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22nd EPRA meeting in Budapest

posted on 23 October, 2005   (public)

The European Platform of Regulatory Authorities held its 22nd meeting in Budapest from the 20th to 21st of October 2005. The largest meeting to date involved 145 participants from 40 countries and was hosted by the National Radio and Television Commission (ORTT) of Hungary. Forty-six regulatory authorities were represented and were joined by the permanent observers from the Council of Europe, the European Audiovisual Observatory and the European Commission. Representatives from the Broadcasting Commission of South Korea also attended as guests. 

The opening plenary session addressed the highly topical issue of state aid to Public Service Broadcasters. The session was opened by Nico van Eijk (Institute for Information Law, Amsterdam) who provided an overview of the EU approach to cases in this area, the investigations and their outcome, and the main issues at stake. He also addressed likely developments in the future, in terms of both EU policy, and the Member States approach to developing an appropriate public service remit. Roberto Viola (AGCOM) provided an overview of the system developed in Italy for regulating the transparency of financing of public service broadcasting. Erik Nordahl Svendsen (Radio and Television Board, Denmark) focused on the case study of TV 2 Denmark and the EC response concerning overcompensation. János Timár (Hungarian National Radio and Television Commission) outlined the problems with the legal framework in Hungary in relation to the regulation of principles concerning PSB.  

Two working groups were held on the first day. The first focused on the approach to the regulation of product placement, in the light of the review of the Television Without Frontiers Directive. The discussion addressed the questions as to whether it is necessary to recognise an already existing practice and seek to regulate it, whether a relaxation of the rules is desirable in order to promote the European industry, or whether indeed a move towards de-regulation, will, in this way dramatically impact upon the nature of media and encourage an even greater commercialisation of output. Problems and regulatory solutions were presented by EPRA members: from Israel Yoram Mokady (Council for Cable and Satellite Broadcasting) presented a draft regulation developed by the Council, outlined the main concerns and the need to secure programme integrity and the protection of consumers; Martin Hart (Ofcom UK) outlined a consultation process that has been carried out on this issue with both industry and consumers and provided initial results and conclusions Birute Kersiene (Radio and Television Commission, Lithuania) presented some video examples of product placement and recommendations for a possible legislation of this area.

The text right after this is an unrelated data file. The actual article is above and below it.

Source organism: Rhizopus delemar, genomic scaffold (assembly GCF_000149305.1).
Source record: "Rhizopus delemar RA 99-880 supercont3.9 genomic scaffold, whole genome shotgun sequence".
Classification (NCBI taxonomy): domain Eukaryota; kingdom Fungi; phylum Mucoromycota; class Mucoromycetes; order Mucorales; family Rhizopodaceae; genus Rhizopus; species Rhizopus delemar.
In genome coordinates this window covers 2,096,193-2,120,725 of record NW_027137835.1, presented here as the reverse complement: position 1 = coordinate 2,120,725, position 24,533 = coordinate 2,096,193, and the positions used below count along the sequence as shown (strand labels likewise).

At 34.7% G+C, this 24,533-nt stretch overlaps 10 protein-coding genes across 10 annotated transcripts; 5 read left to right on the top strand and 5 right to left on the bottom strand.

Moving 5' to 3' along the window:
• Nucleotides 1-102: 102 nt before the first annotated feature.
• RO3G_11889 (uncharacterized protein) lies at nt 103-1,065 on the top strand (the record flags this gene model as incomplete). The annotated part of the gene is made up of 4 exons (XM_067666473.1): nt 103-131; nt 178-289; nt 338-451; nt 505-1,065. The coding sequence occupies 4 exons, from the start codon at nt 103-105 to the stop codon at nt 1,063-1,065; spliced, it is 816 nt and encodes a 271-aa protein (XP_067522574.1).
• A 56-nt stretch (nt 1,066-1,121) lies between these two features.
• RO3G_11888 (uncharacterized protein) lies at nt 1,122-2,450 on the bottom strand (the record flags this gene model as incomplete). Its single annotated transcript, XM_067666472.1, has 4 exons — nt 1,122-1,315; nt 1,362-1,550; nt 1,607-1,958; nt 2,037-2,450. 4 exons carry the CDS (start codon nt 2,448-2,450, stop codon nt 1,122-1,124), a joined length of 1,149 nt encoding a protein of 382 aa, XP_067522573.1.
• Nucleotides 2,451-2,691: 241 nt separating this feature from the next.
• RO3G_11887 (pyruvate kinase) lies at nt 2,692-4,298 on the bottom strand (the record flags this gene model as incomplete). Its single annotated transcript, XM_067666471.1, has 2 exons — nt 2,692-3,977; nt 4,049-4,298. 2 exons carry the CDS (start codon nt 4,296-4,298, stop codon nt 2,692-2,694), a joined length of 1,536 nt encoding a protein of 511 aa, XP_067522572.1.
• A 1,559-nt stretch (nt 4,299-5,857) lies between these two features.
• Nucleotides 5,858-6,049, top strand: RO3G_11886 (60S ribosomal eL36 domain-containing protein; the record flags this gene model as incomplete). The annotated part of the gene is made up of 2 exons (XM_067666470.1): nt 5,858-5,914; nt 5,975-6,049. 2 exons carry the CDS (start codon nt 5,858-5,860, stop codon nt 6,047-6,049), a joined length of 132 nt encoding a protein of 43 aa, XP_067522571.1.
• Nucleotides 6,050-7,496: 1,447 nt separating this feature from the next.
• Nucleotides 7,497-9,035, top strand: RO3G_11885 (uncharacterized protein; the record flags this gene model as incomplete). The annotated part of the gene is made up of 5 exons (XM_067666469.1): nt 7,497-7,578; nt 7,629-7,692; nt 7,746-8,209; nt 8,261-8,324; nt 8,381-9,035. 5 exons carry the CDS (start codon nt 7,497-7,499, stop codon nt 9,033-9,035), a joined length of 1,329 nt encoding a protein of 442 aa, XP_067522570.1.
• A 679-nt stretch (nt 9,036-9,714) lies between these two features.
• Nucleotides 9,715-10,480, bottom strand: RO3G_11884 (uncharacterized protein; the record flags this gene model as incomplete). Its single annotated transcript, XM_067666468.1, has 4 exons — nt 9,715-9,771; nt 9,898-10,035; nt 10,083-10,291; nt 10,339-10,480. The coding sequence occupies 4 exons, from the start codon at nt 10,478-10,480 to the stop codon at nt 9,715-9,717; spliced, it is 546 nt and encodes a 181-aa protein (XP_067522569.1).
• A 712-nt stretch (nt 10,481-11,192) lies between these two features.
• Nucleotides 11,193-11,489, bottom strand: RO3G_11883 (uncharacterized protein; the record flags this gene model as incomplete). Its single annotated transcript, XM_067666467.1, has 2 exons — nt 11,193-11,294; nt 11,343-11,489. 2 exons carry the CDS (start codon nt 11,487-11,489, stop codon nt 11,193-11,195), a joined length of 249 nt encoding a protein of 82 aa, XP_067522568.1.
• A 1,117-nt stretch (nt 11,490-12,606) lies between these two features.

The second group looked at the issue of programme monitoring providing an update on both technological methods and also a focus on particular issues of concern. Cristina Trepcea (National Audiovisual Council of Romania) described the monitoring system developed with the support of the European Commission Phare programme: structure, personnel, technology. She also addressed particular case studies: political pluralism and protection of minors. Maryse Brugière CSA France) focused on the approach to monitoring of political pluralism in the French media including the principles laid out in the law concerning the media in relation to politics, news, local news, and election periods. Monica Gasol (CAC, Spain) provided an overview of the broadcasting monitoring system developed at the CAC, including the functions of the technological system used by the Broadcasting Council, the personnel structure of the monitoring department, and the key thematic areas that are a focus for the monitors. Pierre Rieder (Independent Complaints Authority, Switzerland) outlined the Swiss system, based on complaints, and presented audiovisual examples of case studies and the process of dealing with complaints.  

On the second day a special plenary session addressed the review of the Television Without Frontiers Directive (TVWF) and the review of the European Convention for Transfrontier Television (ECTT).
Martin Selmayr (European Commission) outlined the results of the consultation process, the scope of the new directive concerning the approach to both linear and non-linear services, and the main principles underlying the directive in relation to both types of services:  country of origin, protection of minors protection against content inciting hatred. Issues of advertising rules and product placement were also discussed. The European Commission is currently finalising the reviewed directive.
Alessia Sonaglioni (Council of Europe) presented the current status of the review of the European Convention on Transfrontier Television, which will involve both an alignment with the revised TVWF Directive, while also reflecting the aspects of the Convention concerning freedom of expression and information, and the interests of viewers. A working group will be launched in 2006 concerning the revision of the Convention.  

The move of the EPRA Secretariat to the European Audiovisual Observatory in Strasbourg was also on the agenda and the EPRA members approved the terms of agreement with the new host.  

The next meeting of the EPRA is scheduled for 18-19 May 2006 in Elsinore, Denmark at the invitation of the Radio and Television Board.